“If I had to pick one, I would pick the block schedule,” Pennington said. “I feel like the lessons can be a little deeper and that we can do activities and projects that tend to take a bit longer without having so many interruptions.”

Students have also seen how block has the potential to benefit teachers and students while recognizing the issues outside of an eight period day.

“I prefer block scheduling days because it gives me more time to prepare for each lesson and gives me the ability to do homework within a certain amount of time,” Catie said. “I have much less homework on a block schedule because I was able to do so much in class and get help from the teacher.” 

Senior Harmony Smith, feels that block schedule days are much more beneficial than eight period days. 

“I prefer the block schedule days because I am able to get more out of the lectures, and complete the homework during class,” Harmony said. “ It gives me more time outside of school to do my extracurricular activities and study for classes.”

Harmony feels that block scheduling allows her to be more involved in her personal life, while keeping up with her academics. 

“I was able to get all my homework done with time to do important things like self care and hang out with my family.” Harmony said. “I have friends who agree with this as well even if they didn’t particularly like the block schedule.” 

  Senior Keeton Scott also prefers block scheduling for learning material, but thinks the eight period days allows more flexibility for the students. Keeton also believes that block scheduling makes homework easier to manage, rather than eight period days.

 “The block day eliminates a lot of time in classes that is spent getting settled in and materials out, maximizing potential learning time,” Keeton said. “The 8 period day is more enjoyable as a student because we aren’t required to sit in one place for so long, and it helps us stay focused.”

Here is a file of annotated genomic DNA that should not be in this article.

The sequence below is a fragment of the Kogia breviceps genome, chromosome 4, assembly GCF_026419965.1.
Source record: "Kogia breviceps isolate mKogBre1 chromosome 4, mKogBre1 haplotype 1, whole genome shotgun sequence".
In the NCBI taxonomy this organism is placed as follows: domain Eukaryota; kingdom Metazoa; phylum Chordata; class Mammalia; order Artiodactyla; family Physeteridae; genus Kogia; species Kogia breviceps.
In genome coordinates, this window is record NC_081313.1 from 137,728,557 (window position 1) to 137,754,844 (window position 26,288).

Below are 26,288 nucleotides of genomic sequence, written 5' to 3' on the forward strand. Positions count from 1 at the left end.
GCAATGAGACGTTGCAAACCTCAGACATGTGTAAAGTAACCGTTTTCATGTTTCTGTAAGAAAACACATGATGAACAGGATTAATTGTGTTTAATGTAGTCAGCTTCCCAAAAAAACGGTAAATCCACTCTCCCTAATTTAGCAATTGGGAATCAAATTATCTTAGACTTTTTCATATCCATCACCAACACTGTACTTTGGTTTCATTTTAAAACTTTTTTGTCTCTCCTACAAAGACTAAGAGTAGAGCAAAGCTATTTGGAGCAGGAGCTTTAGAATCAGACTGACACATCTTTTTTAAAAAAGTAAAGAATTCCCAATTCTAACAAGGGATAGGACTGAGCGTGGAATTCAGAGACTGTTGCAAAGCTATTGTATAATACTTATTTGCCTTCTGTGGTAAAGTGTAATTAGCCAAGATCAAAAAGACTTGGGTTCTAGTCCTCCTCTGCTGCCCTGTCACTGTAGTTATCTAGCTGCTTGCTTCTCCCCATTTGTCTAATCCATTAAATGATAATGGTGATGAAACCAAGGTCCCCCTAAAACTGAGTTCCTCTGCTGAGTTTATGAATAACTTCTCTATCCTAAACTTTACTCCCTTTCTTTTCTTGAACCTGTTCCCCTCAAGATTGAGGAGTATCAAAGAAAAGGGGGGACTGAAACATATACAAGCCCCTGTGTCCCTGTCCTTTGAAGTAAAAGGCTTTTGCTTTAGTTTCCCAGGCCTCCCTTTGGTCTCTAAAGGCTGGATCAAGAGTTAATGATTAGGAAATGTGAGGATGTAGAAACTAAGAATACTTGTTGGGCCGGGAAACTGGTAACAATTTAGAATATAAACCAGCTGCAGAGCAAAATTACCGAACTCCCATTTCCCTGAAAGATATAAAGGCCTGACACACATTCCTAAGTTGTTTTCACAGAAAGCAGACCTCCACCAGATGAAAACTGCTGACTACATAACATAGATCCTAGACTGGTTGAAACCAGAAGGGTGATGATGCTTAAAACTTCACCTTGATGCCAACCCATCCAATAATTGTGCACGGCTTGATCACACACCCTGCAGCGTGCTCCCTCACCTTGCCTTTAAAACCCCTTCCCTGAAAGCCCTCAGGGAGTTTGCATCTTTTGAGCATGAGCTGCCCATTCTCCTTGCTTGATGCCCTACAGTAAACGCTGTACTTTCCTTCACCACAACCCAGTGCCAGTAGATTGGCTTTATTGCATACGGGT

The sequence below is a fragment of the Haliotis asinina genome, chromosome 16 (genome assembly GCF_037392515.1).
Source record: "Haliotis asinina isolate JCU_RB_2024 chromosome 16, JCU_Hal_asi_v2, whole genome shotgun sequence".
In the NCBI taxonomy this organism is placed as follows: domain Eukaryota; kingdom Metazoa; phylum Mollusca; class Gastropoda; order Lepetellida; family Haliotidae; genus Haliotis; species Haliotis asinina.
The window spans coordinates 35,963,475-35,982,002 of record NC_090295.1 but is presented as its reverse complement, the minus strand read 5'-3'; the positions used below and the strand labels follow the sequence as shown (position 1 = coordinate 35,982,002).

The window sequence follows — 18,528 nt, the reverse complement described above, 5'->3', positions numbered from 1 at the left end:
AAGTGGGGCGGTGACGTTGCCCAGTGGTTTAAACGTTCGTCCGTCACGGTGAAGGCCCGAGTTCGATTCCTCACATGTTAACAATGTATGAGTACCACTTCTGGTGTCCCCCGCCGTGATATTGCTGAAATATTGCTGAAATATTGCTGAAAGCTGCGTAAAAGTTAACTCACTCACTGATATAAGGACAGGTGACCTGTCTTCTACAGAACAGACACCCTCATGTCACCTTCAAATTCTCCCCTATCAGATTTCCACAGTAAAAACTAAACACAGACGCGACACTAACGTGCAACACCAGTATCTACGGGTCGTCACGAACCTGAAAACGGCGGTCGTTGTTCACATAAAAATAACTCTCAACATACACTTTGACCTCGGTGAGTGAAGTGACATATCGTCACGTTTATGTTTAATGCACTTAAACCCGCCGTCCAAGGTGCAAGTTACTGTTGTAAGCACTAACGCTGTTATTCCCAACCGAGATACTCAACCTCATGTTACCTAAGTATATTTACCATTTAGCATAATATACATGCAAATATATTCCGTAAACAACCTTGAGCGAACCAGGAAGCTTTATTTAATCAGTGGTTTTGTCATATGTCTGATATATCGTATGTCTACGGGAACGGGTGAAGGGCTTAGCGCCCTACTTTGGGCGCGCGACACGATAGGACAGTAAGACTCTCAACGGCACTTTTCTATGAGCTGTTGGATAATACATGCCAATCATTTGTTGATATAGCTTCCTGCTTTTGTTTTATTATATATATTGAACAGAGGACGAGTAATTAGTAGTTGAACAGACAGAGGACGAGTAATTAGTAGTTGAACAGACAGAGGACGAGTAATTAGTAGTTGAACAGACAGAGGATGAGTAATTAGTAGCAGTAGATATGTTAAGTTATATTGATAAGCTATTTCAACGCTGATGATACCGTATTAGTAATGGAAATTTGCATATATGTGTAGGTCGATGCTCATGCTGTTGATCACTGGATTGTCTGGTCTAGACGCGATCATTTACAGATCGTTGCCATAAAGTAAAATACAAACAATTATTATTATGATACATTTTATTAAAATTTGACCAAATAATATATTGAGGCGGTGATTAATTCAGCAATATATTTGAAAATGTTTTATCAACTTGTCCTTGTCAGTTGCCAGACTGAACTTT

In the end, Keeton says a mix of both schedules would be the most ideal, and way more efficient for teachers and students, but different from what we currently have.

“My ideal schedule would be an eight period day on Monday, and block days the rest of the week,” Keeton said. “Mondays are the days that are most often off due to holidays. So an 8 period day on Monday would prevent classes becoming unbalanced.”

Keeton appreciated the flexibility the block days allowed by slowing everything down and making classes formatted more like college classes.

“The block schedule made dealing with homework easier,” Keeton said. “By only having four classes a day, it allowed me to focus more on each class instead of trying to pack in work for eight different classes each night.” 

As much as everyone wanted to go back to normal for the 2021-2022 school year, it does not seem to be so just yet as students, teachers, and administrators continue to work out through issues created by the pandemic. 

“It is impossible to create a schedule that everyone likes,” Buban said. “Downtown administration will continue to evaluate the best options for next year and listen to feedback from all parties involved before making a decision.”